REFACE THE CABINETS For cabinet fronts made of material that cannot be painted or stained, consider refacing, also known as resurfacing, which involves keeping the existing cabinet framework and replacing all the doors, drawer fronts and side panels with new ones. Carolyn DiCarlo, a Manhattan-based designer, took this approach when she was working on a loft in the Dumbo section of Brooklyn last year. After remodeling the living area, “we saw that the kitchen was a bit tired-looking next to the renovated part of the loft,” she said. Instead of ripping out the old cabinets and installing new ones, Ms. DiCarlo exchanged the cabinet fronts “that had yellowed and chipped over the years” for recessed-panel doors lacquered white.
OPT FOR OPEN SHELVES If your cabinets are too far gone to reface, open shelving will reduce the cost of upper cabinetry, said Liz Tiesi, the owner of Threshold Interiors. “That way you are only paying for the piece of wood to make the shelf and the bracket to hold it up — not an entire cabinet box, which is a lot more in material and labor,” she said. It also eliminates the need for hardware, which can add up, she noted.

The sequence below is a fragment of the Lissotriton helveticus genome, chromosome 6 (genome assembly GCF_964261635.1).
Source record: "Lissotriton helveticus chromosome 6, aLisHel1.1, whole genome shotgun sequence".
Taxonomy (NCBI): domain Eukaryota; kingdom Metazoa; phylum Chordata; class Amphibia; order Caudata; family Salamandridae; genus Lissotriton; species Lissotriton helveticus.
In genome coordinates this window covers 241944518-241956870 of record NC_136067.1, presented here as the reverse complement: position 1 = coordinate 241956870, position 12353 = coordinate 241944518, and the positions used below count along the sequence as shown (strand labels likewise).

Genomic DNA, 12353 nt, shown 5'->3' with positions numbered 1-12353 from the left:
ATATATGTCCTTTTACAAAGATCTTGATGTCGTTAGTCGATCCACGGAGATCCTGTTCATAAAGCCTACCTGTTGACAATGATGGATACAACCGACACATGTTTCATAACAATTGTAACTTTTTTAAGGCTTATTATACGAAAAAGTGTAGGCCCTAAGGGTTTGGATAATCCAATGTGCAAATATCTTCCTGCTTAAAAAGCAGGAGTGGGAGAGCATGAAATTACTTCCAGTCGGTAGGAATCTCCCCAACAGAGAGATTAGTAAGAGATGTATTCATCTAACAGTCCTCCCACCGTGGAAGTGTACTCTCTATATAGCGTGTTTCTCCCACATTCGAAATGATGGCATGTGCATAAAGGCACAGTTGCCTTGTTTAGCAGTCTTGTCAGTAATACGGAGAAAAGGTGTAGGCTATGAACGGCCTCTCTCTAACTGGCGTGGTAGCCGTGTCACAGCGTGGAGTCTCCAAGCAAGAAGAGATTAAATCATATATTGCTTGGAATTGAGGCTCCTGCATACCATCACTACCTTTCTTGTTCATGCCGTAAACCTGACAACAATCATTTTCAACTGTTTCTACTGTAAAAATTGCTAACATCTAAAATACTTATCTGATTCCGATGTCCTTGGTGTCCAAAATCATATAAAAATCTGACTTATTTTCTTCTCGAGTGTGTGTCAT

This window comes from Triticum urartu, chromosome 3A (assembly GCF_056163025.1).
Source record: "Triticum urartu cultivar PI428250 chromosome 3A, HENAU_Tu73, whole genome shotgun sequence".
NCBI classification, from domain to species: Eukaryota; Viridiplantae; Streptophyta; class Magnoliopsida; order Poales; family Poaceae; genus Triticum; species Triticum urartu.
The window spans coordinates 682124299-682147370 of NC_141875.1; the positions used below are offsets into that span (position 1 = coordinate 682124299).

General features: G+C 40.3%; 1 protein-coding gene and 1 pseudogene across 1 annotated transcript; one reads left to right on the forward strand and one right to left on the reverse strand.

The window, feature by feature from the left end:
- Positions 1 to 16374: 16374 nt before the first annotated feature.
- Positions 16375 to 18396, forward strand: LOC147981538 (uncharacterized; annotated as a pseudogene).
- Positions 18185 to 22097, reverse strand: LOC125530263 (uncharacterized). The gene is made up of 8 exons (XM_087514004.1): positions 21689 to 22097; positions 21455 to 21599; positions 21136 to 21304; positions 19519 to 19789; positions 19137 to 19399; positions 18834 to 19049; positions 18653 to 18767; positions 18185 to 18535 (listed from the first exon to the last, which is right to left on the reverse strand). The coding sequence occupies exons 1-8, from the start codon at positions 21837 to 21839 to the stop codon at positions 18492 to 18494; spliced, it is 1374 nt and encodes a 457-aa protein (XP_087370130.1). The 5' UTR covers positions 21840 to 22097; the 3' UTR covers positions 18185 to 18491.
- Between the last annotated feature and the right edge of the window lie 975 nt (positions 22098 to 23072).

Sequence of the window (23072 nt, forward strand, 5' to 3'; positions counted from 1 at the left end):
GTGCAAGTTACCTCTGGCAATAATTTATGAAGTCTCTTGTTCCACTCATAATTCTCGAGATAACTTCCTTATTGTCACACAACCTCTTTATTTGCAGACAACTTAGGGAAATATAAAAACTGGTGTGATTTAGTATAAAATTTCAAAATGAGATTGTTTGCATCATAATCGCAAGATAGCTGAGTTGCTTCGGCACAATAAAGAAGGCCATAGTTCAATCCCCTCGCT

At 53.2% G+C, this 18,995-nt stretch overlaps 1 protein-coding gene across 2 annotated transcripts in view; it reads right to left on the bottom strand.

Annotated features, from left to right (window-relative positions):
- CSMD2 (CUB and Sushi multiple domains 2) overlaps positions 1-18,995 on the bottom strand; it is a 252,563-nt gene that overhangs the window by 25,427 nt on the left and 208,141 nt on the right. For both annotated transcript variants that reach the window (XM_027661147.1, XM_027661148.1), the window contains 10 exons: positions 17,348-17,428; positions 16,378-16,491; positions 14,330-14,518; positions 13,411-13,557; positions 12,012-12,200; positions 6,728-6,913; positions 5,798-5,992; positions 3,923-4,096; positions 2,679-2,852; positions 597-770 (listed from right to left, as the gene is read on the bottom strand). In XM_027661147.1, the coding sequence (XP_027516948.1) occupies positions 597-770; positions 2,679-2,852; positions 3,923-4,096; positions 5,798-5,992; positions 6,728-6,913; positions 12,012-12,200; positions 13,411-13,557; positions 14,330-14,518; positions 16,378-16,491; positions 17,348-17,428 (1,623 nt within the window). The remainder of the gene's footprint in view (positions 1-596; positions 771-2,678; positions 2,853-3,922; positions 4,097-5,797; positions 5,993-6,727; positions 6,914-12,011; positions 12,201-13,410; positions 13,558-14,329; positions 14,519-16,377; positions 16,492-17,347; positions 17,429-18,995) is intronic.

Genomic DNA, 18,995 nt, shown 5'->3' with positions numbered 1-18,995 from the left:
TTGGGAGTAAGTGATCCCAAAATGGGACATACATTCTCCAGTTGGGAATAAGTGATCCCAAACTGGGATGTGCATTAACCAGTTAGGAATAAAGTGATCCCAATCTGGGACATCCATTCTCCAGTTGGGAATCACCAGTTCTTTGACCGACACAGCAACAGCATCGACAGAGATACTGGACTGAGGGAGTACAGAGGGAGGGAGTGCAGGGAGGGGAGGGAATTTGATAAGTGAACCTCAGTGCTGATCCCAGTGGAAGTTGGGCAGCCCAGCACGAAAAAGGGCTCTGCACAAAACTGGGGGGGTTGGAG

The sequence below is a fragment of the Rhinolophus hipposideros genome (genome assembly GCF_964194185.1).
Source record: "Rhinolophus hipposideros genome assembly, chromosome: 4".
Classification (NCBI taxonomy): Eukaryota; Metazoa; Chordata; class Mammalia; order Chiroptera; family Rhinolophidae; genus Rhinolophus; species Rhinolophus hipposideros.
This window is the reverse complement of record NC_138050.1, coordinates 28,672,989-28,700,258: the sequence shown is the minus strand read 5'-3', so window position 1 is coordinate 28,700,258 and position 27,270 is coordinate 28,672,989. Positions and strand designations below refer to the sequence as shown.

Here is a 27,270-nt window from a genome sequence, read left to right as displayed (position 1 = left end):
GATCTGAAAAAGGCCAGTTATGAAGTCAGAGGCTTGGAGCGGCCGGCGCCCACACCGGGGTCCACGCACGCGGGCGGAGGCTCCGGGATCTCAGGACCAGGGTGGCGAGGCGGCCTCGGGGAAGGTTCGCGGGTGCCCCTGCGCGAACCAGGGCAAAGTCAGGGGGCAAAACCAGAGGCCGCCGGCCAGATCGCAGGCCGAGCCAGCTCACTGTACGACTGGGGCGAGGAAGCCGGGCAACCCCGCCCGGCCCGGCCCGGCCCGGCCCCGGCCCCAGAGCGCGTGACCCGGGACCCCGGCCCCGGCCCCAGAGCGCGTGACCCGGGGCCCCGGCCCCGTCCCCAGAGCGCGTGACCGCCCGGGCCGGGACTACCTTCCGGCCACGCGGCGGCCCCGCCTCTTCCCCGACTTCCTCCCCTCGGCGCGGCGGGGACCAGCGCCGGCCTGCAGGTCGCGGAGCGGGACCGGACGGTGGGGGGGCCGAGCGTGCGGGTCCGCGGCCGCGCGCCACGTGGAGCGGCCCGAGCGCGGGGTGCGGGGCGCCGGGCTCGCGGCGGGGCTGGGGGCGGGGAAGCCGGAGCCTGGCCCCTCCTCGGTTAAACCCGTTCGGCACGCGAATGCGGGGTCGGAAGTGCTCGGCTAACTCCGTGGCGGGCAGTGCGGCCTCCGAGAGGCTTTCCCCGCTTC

Another way to reduce the cost of cabinetry is to use particleboard where no one will see it. “A lot of people think they have to have all-plywood kitchen cabinetry, and they don’t,” said Mina Fies, a designer in Reston, Va., and the creator of the Renovation Roadmap, a website dedicated to helping homeowners work with contractors and stay on budget and schedule, going online later this month. While plywood should be used under the sink (in case of a leak), Ms. Fies recommends using particleboard to build out the upper and perimeter cabinet boxes. “You can still use maple, cherry, hickory, etc., for the door and frame, which is what you actually see,” Ms. Fies said, noting that she cut cabinet costs by $1,420 using this method in a 17-by-15-foot kitchen remodel.